O, That Again: Another Book about Evangelicalism

O, That Again: Another Book about Evangelicalism March 23, 2024

O, That Again: Another Book about Evangelicalism

No, this time I’m not going to name the book or the author. If you’re paying close attention, you either know it now or will hear of it. The author has been all over social media and mainstream media (being interviewed)—touting her book about why she is leaving or has left evangelicalism.

What do I think? I think the recent assault on “evangelical Christianity” in America by mostly left-leaning post-evangelical critics is partly a result of the left-leaning, secular media’s assault on evangelical Christianity.

There have always been people who grew up evangelical and left the movement, shed the ethos, for a variety of reasons. A major reason has been growing up in extremely conservative evangelical, probably fundamentalist or Pentecostal (or similar) churches and families that were legalistic to an extreme and the exiles believe they were somehow abused by them when they were children, teens and young adults.

I can sympathize—up to a point, anyway. I doubt that any American evangelical grew up in a more legalistic church ethos than I. Many of this new crop of critics, “ex-evangelicals,” are women and believe they were emotionally abused by things like “purity culture” where they say they, girls and women, were shame and blamed for allegedly being potential sexual sirens luring boys into fornication, if they did not follow the rules.

Well, I don’t hate to tell them, but when I was growing up evangelical, at least in the particular type of evangelical, it was boys who were singled out, from girls, for allegedly being sexual predators in the making. But I won’t go into all the details. I just well remember many of the “talks” we boys were subjected to in church, in denominational retreats, in “youth letters” from HQ, at camps, etc.

Surprise, surprise! I remember being told never, never to kiss a girl without asking her first. And not to wear clothes that might signal sexual desire (e.g., tight pants). And certainly not to swim with girls! (I can’t name some of the things we were told we would go to hell for doing that all boys did that didn’t hurt anyone.)

Did any boys leave evangelical Christianity over THAT expression of purity culture that was aimed at us? I don’t recall that ever being the case.

And, I really don’t regret the rules I grew up under because even if some of them were ridiculous, they did keep me from falling into sins and errors that could have been extremely harmful. I was sheltered and protected even as I was oppressed and abused. As I look back on it now, knowing what I know about many of my “Christian” school friends who grew up “Christian” but not in my style of that, I am glad I adhered to the rules.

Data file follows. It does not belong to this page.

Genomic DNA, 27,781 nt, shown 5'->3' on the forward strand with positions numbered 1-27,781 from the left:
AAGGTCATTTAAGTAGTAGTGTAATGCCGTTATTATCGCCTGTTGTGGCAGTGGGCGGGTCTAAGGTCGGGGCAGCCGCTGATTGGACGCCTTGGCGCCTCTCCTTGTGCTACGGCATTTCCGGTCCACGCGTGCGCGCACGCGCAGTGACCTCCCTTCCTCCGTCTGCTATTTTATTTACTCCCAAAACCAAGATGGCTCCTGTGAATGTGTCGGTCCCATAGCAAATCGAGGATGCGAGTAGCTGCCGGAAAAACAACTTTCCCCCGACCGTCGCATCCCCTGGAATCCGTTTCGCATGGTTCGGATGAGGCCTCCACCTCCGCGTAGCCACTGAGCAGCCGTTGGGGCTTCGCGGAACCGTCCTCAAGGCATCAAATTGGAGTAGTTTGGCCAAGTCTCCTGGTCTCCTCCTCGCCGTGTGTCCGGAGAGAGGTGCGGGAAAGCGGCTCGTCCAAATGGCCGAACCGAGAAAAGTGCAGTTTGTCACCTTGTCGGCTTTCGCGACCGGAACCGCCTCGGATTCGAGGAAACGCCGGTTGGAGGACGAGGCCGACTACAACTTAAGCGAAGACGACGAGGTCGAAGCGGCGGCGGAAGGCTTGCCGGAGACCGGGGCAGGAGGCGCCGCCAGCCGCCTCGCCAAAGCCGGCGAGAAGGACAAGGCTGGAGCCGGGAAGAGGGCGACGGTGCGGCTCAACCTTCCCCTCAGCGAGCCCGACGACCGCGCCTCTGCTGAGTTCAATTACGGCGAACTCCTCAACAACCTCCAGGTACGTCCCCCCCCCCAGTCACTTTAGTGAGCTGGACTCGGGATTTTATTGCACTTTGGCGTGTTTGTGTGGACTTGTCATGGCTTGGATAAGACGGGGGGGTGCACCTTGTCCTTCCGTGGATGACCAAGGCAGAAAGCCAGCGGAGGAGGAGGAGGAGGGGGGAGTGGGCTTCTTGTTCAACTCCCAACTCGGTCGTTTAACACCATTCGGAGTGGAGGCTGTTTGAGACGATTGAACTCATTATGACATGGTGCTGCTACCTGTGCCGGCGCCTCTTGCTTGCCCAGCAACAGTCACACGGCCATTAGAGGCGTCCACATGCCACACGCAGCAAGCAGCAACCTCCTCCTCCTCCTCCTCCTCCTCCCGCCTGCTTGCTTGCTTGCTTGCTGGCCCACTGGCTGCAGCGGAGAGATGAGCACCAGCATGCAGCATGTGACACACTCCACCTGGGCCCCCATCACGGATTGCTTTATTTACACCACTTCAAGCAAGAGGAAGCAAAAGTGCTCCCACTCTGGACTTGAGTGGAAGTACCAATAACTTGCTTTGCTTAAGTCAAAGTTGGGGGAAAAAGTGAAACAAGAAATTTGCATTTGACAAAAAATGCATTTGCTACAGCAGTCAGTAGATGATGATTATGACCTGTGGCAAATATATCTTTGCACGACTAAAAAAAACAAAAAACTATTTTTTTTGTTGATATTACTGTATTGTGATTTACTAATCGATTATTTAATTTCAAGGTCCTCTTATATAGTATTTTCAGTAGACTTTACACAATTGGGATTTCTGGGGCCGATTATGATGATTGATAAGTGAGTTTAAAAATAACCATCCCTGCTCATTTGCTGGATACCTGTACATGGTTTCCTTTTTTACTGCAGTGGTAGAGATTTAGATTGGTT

Now, “patriarchy” is another reason some women are giving for leaving evangelicalism. That I cannot deny; much of evangelical Christianity in America has been and some still is strongly patriarchal. But not the church and denomination in which I grew up. We had women evangelists, missionaries, church planters, pastors, even denominational leaders. And the wives of some of the executives were clearly as powerful if not more than their husbands. I know this because my mother, my stepmother, my aunts, my wife, worked in the HQ.

Still, yes, across the board, patriarchy has haunted much of American evangelicalism. But women are rising in the ranks, especially in some segments of American evangelical Christianity. Do liberated women have to shed the evangelical spiritual-theological ethos to become liberated from patriarchy? I don’t think so. There are many refuges for woman that have a an evangelical spiritual-theological ethos. I could list here evangelical denominations that have women pastors, women leaders, women presidents of colleges and universities.

In other words, my message to evangelical women who feel oppressed by evangelical patriarchy is: You don’t have to shed your evangelical spiritual-theological ethos anymore than I had to. I grew up in an extremely oppressive, spiritually abusive denomination. At some point, I simply left it. But I didn’t shed my evangelical spiritual-theological ethos. And I have never joined a church that would not allow women to have leadership roles. There was one in which I discovered, much to my dismay, that the church’s leaders (the Board of Stewards) were all men. I left and joined a Baptist church that had a women pastor! I have had three women pastors and the evangelical church I now attend has women elders and does not have any problem with women preaching.

I think there are some bitter post- or ex-evangelicals, both men and women, who are taking advantage of the media’s all-out assault on evangelicalism to announce their bitterness toward their own experiences of oppression and abuse and project that onto evangelical Christianity without making a distinction between their particular church or denomination and evangelical Christianity as a whole or evangelical Christianity as a spiritual-theological ethos.

*Note: If you choose to comment, make sure your comment is relatively brief (no more than 100 words), on topic, addressed to me, civil and respectful (not hostile or argumentative) and devoid of pictures or links.*

 

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